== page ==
Bringing your trauma history to therapy isn’t easy. We will work together to gently uncover only what is needed to be processed, and to make sure you have lots of resources to support you while you are doing this difficult and fulfilling personal work.
Post-traumatic stress disorder or PTSD is a result of exposure to traumatic experience. Everyone who has been exposed to trauma does not get PTSD, and in fact, we are not sure why some people do and some people do not. However, it is potentially debilitating condition but it is also treatable.
Nobody gets through life without experiencing something that is traumatizing. However, human beings are constructed to be able to handle trauma. We have nervous systems that react quickly to threats and when the threat is over, the nervous system reboots itself. In PTSD, that reboot doesn’t happen as it should, and the nervous system becomes like a thermostat that gets stuck on “too high” or “too low.”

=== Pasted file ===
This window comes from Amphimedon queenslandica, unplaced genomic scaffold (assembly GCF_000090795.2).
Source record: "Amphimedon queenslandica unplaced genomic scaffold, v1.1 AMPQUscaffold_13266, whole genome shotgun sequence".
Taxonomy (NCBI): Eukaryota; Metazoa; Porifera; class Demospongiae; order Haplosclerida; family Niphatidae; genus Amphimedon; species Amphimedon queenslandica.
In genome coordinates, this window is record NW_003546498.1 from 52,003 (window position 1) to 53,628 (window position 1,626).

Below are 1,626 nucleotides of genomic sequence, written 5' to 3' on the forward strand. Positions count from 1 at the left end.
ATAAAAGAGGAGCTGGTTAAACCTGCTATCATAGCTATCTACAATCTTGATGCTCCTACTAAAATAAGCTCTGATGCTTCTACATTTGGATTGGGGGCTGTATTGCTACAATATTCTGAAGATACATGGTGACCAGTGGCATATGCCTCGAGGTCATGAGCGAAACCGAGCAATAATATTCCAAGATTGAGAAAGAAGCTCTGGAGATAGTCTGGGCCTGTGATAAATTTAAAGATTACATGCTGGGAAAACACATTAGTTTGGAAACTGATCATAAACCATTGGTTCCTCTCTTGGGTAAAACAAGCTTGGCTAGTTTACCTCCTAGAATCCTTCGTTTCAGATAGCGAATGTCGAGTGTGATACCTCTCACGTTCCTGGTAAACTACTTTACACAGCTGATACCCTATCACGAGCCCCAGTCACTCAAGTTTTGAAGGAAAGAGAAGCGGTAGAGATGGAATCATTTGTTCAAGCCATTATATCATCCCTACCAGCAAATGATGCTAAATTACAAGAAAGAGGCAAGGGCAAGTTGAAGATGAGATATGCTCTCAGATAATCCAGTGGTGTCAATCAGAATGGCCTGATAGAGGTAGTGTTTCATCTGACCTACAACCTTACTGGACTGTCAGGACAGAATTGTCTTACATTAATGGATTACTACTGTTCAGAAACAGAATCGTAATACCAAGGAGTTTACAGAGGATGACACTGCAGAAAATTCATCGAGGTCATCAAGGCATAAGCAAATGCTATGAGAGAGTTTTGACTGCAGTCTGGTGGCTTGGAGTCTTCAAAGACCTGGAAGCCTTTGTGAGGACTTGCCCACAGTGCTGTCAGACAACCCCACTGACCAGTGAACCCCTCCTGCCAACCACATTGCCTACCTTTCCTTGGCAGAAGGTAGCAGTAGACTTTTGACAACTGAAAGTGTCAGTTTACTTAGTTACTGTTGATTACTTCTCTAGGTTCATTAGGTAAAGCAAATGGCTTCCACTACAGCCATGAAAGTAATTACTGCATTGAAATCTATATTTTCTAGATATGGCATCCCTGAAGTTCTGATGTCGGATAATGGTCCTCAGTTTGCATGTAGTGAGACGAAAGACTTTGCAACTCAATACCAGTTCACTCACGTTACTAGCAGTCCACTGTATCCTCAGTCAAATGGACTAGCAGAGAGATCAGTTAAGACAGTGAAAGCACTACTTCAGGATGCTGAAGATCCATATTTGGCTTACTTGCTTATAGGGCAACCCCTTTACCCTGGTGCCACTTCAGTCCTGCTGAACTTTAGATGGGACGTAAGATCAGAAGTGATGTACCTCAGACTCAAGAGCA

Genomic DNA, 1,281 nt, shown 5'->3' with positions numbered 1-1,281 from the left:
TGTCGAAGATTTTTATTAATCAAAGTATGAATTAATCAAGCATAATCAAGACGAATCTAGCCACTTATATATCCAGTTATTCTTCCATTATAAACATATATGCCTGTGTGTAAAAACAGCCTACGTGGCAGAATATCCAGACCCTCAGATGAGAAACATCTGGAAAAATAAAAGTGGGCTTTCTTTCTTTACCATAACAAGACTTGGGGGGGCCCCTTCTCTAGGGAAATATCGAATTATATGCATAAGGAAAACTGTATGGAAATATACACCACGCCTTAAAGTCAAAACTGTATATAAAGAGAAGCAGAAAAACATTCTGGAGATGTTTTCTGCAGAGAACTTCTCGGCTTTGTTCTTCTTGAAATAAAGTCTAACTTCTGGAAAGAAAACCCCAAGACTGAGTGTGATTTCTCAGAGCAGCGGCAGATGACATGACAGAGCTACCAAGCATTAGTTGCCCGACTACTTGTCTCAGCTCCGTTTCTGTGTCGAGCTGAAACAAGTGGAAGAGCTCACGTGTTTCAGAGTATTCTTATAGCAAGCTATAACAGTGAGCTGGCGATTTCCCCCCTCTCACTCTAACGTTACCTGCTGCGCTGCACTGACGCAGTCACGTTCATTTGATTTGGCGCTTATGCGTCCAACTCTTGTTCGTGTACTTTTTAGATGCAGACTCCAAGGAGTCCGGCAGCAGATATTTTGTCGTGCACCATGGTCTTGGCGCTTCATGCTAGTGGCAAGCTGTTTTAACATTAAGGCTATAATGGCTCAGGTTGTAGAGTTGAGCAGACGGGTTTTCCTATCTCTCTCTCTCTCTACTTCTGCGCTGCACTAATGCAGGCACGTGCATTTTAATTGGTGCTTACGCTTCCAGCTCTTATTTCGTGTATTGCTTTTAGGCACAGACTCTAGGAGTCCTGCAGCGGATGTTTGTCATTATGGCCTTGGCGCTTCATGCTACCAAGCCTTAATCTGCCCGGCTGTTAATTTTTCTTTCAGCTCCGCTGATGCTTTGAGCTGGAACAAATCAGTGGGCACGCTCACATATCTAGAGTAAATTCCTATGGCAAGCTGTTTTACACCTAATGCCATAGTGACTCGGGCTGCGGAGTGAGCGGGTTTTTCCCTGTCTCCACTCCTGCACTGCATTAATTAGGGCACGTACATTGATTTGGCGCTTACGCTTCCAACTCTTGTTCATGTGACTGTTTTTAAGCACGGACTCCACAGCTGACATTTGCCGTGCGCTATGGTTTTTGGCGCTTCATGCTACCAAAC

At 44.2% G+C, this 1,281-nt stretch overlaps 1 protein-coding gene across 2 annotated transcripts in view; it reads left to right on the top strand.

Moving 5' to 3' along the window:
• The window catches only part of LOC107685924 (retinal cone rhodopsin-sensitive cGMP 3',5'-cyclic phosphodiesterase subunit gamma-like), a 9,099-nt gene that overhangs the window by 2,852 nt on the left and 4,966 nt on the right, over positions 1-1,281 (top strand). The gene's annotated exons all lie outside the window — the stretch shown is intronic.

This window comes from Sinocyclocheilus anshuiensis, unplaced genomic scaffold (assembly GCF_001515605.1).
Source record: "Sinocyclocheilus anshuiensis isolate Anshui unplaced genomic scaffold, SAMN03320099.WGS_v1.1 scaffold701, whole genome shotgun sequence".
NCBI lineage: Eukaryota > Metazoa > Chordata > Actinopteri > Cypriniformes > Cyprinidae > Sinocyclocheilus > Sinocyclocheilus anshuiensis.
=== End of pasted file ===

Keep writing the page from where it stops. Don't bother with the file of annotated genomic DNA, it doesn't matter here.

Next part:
Treatment for trauma-related conditions includes medical care and psychotherapy. Psychotherapy includes three phases:
- stabilization, where you learn skills to help you regulate your emotions, improve sleep, and become more stress tolerant,
- reprocessing, where you work directly with the trauma material in a careful, graduated way to develop tolerance for it
- integration, where you work on how you’ll be in the world with your trauma history managed.
There is a strong evidence base for use of particular psychological treatments in PTSD, and those are the ones we work with in this practice. I use EMDR therapy, Prolonged Exposure (PE), or narrative therapy in working with trauma.